Shyu: Army acquisition’s pivot to the Pacific
Army leadership has a struggle ahead in explaining how America’s land service fits into the new defense strategy and the Pacific pivot that it outlines. The Army’s acquisitions chief said Monday the pivot will shape the service’s acquisition strategy going forward.
Heidi Shyu explained in an interview with Military.com that the Army must focus more on technological battlefields where the Army will not enjoy uncontested aerial environments. The Army will face enemies with missile fleets, cyber attack capabilities and the ability to shoot down U.S. drones.
Shyu will join the rest of the Army’s generals at the Association of the U.S. Army’s conference in Washington D.C. this week to lobby for the rapidly shrinking pool of defense dollars focused on building a military to exert influence in the Pacific.
“The pivot tells me the next step the Army needs to go is figuring out how to address an environment that is more contested. That means we have to focus on cyber warfare, we have to focus on working in an electronic warfare environment,” Shyu said. “We have to focus on air and missile defense.”
She knows the Army will not so easily collect intelligence, surveillance and reconnaissance (ISR) data as it did in Iraq and Afghanistan in future wars. Enemies will not allow drones and turbo props to loiter over potential targets.
“We have to focus on our ISR, and not just in clean environments, ISR in a contested environment,” she said.
Missile defense is a topic that has not received the same amount of attention this past decade as the Army has faced few missile threats in Afghanistan and Iraq. Shyu said that will change as the service shifts its focus to emerging threats in the Pacific. North Korea and China both bolster significant missile fleets.
“There’s countries that have a lot of missiles, so our air/missile defense becomes more important,” Shyu said.
One challenge she highlighted was upgrading and replacing the service’s quickly aging vehicle fleet. Shyu explained that the service’s vehicle fleet faces power limitations when keeping up with the technology advances the service hopes to introduce into the Army. She has worked hard to ensure the survival of the Joint Light Tactical Vehicle program — the vehicle the Army hopes to use to replace its Humvee fleet.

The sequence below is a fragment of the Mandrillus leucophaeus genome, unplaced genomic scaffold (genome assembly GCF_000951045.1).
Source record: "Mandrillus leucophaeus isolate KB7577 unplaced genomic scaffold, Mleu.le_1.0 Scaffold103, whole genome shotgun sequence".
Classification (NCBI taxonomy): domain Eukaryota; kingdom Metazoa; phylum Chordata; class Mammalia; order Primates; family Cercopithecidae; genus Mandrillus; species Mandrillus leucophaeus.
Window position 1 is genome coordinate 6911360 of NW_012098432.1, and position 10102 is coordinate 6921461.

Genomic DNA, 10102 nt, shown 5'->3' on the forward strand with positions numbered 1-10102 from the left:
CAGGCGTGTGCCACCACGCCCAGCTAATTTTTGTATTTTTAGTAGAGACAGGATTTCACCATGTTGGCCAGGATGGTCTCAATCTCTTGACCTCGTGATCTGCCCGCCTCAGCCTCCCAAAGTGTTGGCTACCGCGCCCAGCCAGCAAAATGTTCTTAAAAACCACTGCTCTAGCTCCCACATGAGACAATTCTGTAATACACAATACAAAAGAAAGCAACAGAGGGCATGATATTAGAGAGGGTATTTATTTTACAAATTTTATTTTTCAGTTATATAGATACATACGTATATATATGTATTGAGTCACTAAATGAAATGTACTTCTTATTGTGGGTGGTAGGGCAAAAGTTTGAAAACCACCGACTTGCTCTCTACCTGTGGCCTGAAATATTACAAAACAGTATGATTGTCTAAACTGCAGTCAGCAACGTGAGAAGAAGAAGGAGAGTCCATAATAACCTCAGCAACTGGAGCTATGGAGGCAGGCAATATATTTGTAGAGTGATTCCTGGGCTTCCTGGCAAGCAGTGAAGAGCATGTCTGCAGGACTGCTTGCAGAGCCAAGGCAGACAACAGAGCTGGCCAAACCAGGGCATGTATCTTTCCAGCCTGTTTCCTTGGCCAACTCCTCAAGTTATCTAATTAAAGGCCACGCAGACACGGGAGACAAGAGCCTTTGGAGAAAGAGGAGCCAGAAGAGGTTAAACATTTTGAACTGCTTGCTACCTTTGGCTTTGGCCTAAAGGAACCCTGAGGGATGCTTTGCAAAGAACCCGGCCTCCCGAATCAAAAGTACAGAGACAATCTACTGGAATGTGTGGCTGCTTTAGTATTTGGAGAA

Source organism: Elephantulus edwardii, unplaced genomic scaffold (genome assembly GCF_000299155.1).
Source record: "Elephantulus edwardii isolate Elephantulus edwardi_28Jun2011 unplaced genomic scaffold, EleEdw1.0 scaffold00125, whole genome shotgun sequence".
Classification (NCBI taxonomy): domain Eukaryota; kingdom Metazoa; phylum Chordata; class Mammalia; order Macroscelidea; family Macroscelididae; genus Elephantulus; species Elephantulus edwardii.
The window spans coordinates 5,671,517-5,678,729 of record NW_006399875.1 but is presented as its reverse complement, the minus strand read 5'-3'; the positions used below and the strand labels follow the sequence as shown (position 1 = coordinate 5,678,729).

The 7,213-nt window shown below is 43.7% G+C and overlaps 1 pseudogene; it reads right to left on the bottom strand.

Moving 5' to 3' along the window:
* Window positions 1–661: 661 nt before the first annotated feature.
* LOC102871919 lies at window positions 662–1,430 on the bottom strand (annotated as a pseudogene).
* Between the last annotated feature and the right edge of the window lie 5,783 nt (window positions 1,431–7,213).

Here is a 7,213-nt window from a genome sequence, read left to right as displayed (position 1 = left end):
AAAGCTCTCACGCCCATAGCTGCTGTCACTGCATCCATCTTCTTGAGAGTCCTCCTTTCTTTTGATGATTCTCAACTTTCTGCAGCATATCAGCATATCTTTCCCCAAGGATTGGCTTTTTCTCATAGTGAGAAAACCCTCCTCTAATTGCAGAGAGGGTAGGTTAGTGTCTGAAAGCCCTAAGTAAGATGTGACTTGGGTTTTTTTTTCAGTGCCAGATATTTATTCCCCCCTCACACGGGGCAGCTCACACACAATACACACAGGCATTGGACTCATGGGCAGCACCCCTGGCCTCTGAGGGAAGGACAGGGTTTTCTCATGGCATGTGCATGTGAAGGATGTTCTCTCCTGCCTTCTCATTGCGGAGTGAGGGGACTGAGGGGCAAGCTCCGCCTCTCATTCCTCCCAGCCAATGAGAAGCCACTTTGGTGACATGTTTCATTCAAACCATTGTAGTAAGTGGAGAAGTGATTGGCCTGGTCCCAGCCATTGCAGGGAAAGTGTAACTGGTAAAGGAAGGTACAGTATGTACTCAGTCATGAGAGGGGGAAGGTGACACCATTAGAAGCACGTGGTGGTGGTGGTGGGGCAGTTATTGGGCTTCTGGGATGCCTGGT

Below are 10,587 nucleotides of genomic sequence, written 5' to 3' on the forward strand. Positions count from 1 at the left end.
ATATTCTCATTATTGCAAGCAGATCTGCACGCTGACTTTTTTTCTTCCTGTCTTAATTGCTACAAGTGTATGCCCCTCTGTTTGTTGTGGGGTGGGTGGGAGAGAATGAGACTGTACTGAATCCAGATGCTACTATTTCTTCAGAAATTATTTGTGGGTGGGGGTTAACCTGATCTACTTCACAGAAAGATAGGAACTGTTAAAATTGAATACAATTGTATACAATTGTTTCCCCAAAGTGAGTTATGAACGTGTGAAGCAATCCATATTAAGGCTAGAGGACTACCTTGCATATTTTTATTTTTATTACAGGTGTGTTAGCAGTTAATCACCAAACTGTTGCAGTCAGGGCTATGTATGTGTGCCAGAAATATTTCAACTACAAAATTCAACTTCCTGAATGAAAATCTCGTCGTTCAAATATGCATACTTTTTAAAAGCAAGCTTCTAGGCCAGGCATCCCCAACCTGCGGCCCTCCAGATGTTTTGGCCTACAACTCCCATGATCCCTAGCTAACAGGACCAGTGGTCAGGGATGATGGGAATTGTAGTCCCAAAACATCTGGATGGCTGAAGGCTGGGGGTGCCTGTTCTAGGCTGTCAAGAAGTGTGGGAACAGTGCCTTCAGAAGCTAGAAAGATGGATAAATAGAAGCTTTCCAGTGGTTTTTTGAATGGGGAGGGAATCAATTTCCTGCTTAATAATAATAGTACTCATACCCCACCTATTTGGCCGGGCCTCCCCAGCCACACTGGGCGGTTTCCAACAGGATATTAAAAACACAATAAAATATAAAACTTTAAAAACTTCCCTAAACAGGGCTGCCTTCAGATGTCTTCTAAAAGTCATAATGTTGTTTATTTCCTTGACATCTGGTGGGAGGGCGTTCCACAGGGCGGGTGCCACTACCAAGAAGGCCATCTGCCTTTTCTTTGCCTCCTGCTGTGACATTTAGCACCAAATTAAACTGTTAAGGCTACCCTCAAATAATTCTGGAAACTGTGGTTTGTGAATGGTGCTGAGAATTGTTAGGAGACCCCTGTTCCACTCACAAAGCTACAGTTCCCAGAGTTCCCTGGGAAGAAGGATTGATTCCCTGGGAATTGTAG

“Some of our vehicles are totally maxed out. You can’t add more [communications systems]. You are maxxed out in terms of size, weight and power so we have to have upgrades. We are planning for upgrades now. Then it comes to a point where no matter how much you upgrade, you just need something new,” Shyu said.
Shyu’s 16 month tenure as the acting Army acquisition chief has ended after Sen. John Cornyn, R-Tex., removed the last hold on her nomination. She said she will continue her top down review of the Army’s acquisition strategy with a close eye on the expected cuts to planned defense spending.
The Army must take into account emerging threats as well as national and Defense Department priorities when choosing where it will spend its shrinking budget, Shyu said. She has started a 30-year review of Army acquisition examining each step of the process “from concept development to technology demonstration to EMD [engineering, manufacturing and development] to production to sustainment.”
She explained that the Army must cut out capability gaps faster by working with the Science and Technology (S&T) community and ensuring their work translates into equipment reaching soldiers in combat. At last year’s AUSA, Shyu unveiled the S&T prioritization of seven Big Army problems and 24 specific challenges.
Shyu wants the entire process to work together better. The engineers working on S&T research should have the sustainment strategy in mind and work with those officials, she explained. The Army has no other choice with the budget cuts it expects to sustain, she said.
“We should know it’s coming. If you look all those together you can balance your portfolio, because if I get a budget cut I can look within my portfolio and across the portfolios because across portfolios there are interdependencies,” Shyu said.